Following a raid on a Phnom Penh recruitment agency, military police yesterday detained two people and rescued 22 girls and women aged 13 to 25 who claimed they were being held against their will ahead of being sent to Malaysia to work as maids.
Municipal military police raided Century (Cambodia) Manpower Co Ltd in Sen Sok district at about 3 pm after the family of a 15-year-old girl, who was being held at the center, filed a complaint against the firm, said Chea Chouk, chief of the municipal anti-human trafficking military police.
During the raid, military police found 26 women, including five girls aged 13 to 17 years, and all but four said they were being held captive, Mr Chouk said.
During the raid, military police also detained two Century Manpower staff for questioning: Sao Sineng, 27, an administrator, and Nget Sopheara, 28, a supervisor. Mr Chouk said that military police would decide today whether the pair would be sent to the court for charging.
“All the laborers were sent to the municipal military police headquarters for questioning concerning their illegal confinement, and then they will be sent home,” he said, adding that the five girls aged 13 to 17 may need to be questioned longer.
“We could not say if we will close the company or not since the authorities are still working on the case,” Mr Chouk said, referring further questions to Phnom Penh Municipal Court Deputy Prosecutor Khiev Phalla.
One of the girls rescued from the center, a 13-year-old from Kompong Cham province, said she had been forced to stay at the center for two months and was told by staff at the agency that she would be sent to Malaysia to work as a maid.
“The company did not give me enough food and did not allow me to go out except with a chaperon,” she said, adding that her parents sent her to Century Manpower after being convinced to do so by a broker for the agency.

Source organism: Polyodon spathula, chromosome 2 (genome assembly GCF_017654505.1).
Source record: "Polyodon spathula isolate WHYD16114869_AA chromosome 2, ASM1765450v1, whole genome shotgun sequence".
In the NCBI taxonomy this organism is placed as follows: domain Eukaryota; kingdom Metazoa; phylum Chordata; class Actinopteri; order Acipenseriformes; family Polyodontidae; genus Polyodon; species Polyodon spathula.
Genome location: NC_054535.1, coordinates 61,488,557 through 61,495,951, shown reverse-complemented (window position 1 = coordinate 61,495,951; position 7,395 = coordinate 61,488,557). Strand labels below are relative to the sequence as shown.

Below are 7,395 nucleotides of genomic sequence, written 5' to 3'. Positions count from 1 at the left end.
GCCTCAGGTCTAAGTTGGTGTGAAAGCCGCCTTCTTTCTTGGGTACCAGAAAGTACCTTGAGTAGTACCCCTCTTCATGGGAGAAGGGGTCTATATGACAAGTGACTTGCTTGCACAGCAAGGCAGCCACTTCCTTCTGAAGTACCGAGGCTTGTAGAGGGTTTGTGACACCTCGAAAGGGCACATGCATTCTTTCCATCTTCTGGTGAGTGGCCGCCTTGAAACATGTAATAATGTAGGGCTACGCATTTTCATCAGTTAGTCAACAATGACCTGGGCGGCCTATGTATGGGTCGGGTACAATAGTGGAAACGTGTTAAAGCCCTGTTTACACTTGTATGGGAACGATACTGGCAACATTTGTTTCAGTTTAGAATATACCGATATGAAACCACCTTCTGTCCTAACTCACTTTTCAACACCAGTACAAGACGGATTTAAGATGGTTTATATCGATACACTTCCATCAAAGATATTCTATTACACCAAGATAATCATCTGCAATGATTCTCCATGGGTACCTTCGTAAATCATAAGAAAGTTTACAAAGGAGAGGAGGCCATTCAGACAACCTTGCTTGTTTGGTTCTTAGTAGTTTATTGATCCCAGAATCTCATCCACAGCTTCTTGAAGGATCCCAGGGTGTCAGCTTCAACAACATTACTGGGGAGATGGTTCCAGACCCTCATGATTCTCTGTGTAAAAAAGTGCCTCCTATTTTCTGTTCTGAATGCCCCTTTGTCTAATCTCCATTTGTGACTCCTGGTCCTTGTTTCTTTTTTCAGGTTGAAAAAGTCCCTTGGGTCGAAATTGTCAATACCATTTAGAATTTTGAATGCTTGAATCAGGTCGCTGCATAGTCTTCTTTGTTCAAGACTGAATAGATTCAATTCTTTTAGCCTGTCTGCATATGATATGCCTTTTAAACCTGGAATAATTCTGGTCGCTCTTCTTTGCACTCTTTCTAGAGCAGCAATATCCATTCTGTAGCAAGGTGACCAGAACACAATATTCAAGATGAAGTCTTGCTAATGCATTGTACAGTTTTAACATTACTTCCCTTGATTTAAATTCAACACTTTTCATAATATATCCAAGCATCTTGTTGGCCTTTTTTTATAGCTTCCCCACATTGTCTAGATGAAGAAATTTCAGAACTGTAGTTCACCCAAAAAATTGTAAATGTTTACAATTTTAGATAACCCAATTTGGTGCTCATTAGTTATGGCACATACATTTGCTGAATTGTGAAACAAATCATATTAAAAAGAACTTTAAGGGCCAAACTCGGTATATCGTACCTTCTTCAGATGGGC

“I wanted to go back home since I was mistreated here,” she said.
Khoem Vando, an information officer for anti-human trafficking NGO Action Pour Les Enfants, said that his organization informed police after receiving a complaint from the family of a 15-year-old girl who was being held there against her will.
“We found the 15-year-old girl today,” he said.
Huy Pichsovann, a program officer with the Community Legal Education Center, said he was pleased with the raid, but said that police need to do more to stop such labor agencies from operating.
“We have investigated about ten companies since 2010 and found that many are searching for under age labor,” he said, adding that companies work with village chiefs to produce fake identification documents for the recruited children.
“This selection system is illegal and it is abusing children. They are criminals,” he said.
An Bunhak, president of the Association of Cambodian Recruitment Agencies and founder of the Top Manpower Co Ltd recruitment agency, which is not related to Century Manpower, declined to comment on the case.
According to its website, Century Manpower opened for business on Feb 1 and is licensed in Cambodia to train maids to work in Malaysia, Thailand, Japan, Korea and Kuwait.
Labor Minister Vong Sauth declined to comment on the case.
Yesterday’s rescue is only the latest in a long string of cases involving irregularities and criminal activities within the Malaysia maid recruitment sector this year.
In February, a 31-year-old mother broke her leg while jumping to freedom from a window at the T&P Co Ltd, a recruitment agency in Phnom Penh’s Stung Meanchey district, where she was training to become a maid in Malaysia.
Last month, two Cambodian labor firms-Cambodian Labor Supply and Philimore-revealed that two Cambodian women in Kuala Lumpur were found dead in August, one at an office belonging to Cambodian Labor Supply and the other at her employer’s house. Malaysian authorities labeled the two deaths as suicides.
Tenaganita, a Malaysian human rights NGO, said in August that it had rescued 54 Cambodian women in Malaysia so far this year. All of the victims “showed clinical signs of anxiety and depression” after suffering from physical and sexual abuse and exhaustion.
Last month, a report by the Asia Foundation stated that job recruitment agencies that send Cambodian workers overseas often deceive young women through misleading job advertisements, and by using brokers that have “a position of authority” within the community. The report also found that recruitment agencies inflate migration costs that recruits have to pay back, pushing workers deep into debt bondage.